a large deformation model of the material being welded; and
means for incorporating the large deformation model into the constitutive model.
23. A model, as set forth in claim 22, wherein the large deformation model is adapted to model a set of characteristics between conditions of plastic and elastic annealing strains of the material being welded.
24. A model, as set forth in claim 19, further including:
a phase transformation model of the material being welded;
a large deformation model of the material being welded; and
means for incorporating the above models into the constitutive model.
25. A model, as set forth in claim 19, wherein the history annihilation model is adapted to model at least one of:
melting/remelting of the material being welded; and
annealing of the material being welded.
26. A model, as set forth in claim 19, wherein the strain hardening model is adapted to model a yield strength of the material being welded.
27. A model, as set forth in claim 19, wherein the three-dimensional virtual elements detection model is adapted to model a predetermined minimal stiffness value for each of a plurality of future weld passes.
28. A constitutive model for a welding simulation, comprising:
a history annihilation model of a material being welded;
a phase transformation model of the material being welded;
a three-dimensional virtual elements detection model of the material being welded; and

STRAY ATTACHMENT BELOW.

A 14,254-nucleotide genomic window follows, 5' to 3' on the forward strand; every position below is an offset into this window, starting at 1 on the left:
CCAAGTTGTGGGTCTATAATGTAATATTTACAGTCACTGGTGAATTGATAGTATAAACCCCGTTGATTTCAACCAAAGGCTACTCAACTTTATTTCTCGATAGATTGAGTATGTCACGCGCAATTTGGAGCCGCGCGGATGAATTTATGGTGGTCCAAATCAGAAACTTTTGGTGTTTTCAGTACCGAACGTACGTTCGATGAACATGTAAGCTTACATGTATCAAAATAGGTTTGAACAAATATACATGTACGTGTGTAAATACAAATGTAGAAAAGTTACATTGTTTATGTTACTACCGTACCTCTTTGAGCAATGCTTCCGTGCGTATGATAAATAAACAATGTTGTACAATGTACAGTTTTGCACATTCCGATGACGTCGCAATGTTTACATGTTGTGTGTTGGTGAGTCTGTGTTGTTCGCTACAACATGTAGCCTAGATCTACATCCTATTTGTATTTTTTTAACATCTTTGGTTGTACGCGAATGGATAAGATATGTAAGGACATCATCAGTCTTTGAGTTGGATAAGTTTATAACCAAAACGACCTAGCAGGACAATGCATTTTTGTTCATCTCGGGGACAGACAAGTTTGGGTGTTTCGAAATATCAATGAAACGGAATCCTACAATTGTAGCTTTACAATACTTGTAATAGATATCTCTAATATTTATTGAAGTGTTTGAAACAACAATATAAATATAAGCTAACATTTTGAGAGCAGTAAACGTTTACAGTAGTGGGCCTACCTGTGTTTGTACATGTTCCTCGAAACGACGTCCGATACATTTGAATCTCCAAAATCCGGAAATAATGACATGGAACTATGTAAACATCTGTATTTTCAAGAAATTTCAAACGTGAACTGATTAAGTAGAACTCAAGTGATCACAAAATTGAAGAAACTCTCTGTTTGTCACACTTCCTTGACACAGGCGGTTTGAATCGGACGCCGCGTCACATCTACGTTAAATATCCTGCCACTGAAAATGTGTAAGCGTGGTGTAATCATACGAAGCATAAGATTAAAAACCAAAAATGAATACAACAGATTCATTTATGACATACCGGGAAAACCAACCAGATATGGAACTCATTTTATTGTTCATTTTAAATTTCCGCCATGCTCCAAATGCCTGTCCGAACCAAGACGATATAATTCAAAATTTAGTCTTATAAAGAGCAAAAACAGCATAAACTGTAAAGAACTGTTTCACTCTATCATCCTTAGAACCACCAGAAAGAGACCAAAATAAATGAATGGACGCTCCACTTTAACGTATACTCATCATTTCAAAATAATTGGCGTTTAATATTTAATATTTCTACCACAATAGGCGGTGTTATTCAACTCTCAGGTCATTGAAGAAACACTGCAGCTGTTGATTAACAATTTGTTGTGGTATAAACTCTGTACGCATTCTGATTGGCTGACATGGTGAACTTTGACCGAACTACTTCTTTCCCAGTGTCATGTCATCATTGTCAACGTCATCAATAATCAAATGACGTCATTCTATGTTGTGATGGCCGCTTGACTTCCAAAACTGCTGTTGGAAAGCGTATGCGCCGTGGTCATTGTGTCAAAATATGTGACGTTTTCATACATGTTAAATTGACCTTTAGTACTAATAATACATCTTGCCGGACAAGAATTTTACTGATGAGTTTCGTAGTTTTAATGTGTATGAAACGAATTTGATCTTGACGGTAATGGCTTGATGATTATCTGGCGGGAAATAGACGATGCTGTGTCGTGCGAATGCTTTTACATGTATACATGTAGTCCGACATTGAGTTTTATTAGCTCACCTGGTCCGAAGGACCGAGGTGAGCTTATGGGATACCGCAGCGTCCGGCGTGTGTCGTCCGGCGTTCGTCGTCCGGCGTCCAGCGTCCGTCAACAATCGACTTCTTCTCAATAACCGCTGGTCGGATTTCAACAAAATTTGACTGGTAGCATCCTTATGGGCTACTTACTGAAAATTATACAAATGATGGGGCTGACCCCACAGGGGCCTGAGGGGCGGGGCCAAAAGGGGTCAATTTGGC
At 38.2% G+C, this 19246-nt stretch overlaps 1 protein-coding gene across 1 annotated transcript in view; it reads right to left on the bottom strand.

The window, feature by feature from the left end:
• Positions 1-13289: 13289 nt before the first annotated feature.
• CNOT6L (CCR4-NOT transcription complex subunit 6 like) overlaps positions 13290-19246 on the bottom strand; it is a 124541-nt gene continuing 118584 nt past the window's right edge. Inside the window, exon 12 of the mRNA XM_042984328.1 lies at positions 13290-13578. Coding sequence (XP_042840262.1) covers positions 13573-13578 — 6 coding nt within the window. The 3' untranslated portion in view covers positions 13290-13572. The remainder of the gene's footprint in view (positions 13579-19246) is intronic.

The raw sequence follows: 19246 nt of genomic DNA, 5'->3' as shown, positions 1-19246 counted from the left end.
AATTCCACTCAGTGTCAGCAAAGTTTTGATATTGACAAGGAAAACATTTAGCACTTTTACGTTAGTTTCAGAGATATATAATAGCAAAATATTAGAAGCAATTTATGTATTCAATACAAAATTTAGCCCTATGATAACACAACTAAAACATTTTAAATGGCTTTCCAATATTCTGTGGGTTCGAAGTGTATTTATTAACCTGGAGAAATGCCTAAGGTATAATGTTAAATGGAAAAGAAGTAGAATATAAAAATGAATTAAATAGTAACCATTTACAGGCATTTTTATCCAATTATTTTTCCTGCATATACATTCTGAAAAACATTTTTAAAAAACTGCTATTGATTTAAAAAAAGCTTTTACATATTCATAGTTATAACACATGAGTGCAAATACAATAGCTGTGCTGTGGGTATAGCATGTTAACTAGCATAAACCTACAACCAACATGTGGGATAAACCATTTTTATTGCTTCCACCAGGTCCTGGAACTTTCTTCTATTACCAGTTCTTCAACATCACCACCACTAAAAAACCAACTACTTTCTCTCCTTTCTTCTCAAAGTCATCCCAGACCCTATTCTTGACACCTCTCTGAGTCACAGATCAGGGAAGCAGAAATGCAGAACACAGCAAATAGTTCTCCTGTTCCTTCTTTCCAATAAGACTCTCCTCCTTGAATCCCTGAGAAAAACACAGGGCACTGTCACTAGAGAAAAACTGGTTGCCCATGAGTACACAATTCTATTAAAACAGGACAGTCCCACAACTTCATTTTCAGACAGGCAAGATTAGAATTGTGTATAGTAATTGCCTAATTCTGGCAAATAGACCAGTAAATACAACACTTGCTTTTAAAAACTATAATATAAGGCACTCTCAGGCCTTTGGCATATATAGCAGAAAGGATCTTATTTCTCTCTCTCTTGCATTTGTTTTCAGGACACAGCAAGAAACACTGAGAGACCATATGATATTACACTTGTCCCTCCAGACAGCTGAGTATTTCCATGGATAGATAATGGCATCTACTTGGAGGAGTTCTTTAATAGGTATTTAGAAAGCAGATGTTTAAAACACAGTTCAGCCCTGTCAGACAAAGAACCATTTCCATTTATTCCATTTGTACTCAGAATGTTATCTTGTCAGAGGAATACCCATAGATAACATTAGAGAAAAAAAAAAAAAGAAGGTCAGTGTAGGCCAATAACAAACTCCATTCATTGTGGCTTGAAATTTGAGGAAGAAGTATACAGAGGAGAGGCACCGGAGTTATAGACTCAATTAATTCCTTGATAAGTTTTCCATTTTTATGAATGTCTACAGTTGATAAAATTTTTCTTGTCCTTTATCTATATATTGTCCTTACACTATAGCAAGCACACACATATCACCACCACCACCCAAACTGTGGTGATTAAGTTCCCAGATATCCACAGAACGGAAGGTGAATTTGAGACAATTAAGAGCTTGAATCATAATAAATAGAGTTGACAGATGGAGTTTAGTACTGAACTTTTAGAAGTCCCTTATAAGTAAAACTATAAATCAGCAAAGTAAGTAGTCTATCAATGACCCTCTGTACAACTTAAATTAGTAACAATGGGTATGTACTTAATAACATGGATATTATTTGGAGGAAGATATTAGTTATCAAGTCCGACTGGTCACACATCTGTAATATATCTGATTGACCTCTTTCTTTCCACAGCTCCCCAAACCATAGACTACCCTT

means for incorporating the above models into a constitutive model for the welding simulation.
29. A model, as set forth in claim 28, further including:
a strain hardening model of the material being welded; and
means for incorporating the strain hardening model into the constitutive model.
30. A model, as set forth in claim 28, further including:
a large deformation model of the material being welded; and
means for incorporating the large deformation model into the constitutive model.
31. A model, as set forth in claim 28, further including:
a strain hardening model of the material being welded;
a large deformation model of the material being welded; and
means for incorporating the above models into the constitutive model.
32. A constitutive model for a welding simulation, comprising:
a history annihilation model of a material being welded;
a strain hardening model of the material being welded;
a phase transformation model of the material being welded;
a large deformation model of the material being welded;
a three-dimensional virtual elements detection model of the material being welded; and
means for incorporating the above models into a constitutive model for the welding simulation.
Description

This application claims the benefit of prior provisional patent application Serial No. 60/165,205 filed Nov. 12, 1999.

TECHNICAL FIELD

This invention relates generally to a method for determining a model for a welding simulation and, more particularly, to a method for incorporating models of aspects of the welding simulation into a constitutive model, and a model thereof.

BACKGROUND ART